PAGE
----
Neurostimulation for drug-resistant epilepsy: a systematic review of clinical evidence for efficacy, safety, contraindications and predictors for response

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Abstract

Purpose of review

Neurostimulation is becoming an increasingly accepted treatment alternative for patients with drug-resistant epilepsy (DRE) who are unsuitable surgery candidates. Standardized guidelines on when or how to use the various neurostimulation modalities are lacking. We conducted a systematic review on the currently available neurostimulation modalities primarily with regard to effectiveness and safety.

Recent findings

For vagus nerve stimulation (VNS), there is moderate-quality evidence for its effectiveness in adults with drug-resistant partial epilepsies. Moderate-to-low-quality evidence supports the efficacy and safety of deep brain stimulation (DBS) and responsive neurostimulation (RNS) in patients with DRE. There is moderate-to-very low-quality evidence that transcranial direct current stimulation (tDCS) is effective or well tolerated. For transcutaneous vagus nerve stimulation (tVNS), transcranial magnetic stimulation (TMS) and trigeminal nerve stimulation (TNS), there are insufficient data to support the efficacy of any of these modalities for DRE. These treatment modalities, nevertheless, appear well tolerated, with no severe adverse events reported.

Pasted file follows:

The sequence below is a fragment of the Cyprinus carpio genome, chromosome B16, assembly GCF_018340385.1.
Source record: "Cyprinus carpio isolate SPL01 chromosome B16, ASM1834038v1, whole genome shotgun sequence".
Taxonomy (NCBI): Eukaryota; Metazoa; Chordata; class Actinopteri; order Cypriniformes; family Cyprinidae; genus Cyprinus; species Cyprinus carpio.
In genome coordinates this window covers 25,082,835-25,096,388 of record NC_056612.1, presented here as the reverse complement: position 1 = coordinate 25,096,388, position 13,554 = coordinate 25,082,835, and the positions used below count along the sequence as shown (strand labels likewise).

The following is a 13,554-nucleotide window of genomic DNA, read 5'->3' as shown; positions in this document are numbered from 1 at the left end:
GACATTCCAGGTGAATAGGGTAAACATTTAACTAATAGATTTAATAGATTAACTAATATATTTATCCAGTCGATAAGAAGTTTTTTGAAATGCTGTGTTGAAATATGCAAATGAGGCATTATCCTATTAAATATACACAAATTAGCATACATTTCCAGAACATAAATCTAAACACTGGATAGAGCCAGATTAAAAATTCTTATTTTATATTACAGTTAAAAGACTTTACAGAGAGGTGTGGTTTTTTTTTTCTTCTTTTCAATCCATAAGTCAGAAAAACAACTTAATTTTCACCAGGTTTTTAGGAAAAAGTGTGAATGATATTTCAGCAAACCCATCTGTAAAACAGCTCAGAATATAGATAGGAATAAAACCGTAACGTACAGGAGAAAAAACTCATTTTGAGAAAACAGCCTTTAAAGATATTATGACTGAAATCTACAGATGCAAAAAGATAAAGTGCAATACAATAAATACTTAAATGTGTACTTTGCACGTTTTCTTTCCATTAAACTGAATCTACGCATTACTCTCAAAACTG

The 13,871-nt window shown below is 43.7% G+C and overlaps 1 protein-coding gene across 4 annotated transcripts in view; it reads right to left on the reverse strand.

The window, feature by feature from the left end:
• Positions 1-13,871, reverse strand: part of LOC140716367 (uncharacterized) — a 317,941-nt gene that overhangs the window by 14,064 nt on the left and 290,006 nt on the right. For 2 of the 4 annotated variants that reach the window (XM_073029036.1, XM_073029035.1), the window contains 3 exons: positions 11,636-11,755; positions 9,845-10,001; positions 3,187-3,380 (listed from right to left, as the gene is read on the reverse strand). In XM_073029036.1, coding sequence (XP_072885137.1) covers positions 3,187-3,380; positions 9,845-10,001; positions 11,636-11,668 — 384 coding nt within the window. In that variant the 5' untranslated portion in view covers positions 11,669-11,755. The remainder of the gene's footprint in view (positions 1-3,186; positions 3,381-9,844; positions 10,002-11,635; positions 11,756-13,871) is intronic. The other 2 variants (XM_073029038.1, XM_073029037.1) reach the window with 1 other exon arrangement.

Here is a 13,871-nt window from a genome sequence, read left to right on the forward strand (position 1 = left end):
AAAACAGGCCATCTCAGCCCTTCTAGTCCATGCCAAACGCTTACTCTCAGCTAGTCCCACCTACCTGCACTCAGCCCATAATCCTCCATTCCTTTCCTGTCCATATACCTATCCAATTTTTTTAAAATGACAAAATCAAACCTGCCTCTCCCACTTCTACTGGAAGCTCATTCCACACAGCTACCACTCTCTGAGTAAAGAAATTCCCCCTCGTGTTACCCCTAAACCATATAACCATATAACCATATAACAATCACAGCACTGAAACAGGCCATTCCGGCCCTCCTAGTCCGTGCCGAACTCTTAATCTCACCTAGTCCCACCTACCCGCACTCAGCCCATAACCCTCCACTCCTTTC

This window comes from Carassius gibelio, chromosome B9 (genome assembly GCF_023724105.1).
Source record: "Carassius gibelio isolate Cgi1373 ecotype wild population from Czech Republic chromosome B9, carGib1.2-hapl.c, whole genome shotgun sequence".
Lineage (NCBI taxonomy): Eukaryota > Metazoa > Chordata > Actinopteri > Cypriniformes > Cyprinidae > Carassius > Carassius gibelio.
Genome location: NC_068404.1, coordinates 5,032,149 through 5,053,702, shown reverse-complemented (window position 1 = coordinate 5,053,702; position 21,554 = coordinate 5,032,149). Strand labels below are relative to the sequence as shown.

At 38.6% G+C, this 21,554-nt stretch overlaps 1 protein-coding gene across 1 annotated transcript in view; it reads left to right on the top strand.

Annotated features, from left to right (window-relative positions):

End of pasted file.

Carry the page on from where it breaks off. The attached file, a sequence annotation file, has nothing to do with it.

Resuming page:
Summary

Head-to-head comparison of treatment modalities such as VNS, DBS and RNS across different epileptic syndromes are required to decide which treatment modality is the most effective for a given patient scenario. Such studies are challenging and it is unlikely that data will be available in the near future. Additional data collection on potentially promising noninvasive neurostimulation modalities like tVNS, TMS, TNS and tDCS is warranted to get a more precise estimate of their therapeutic benefit and long-term safety.

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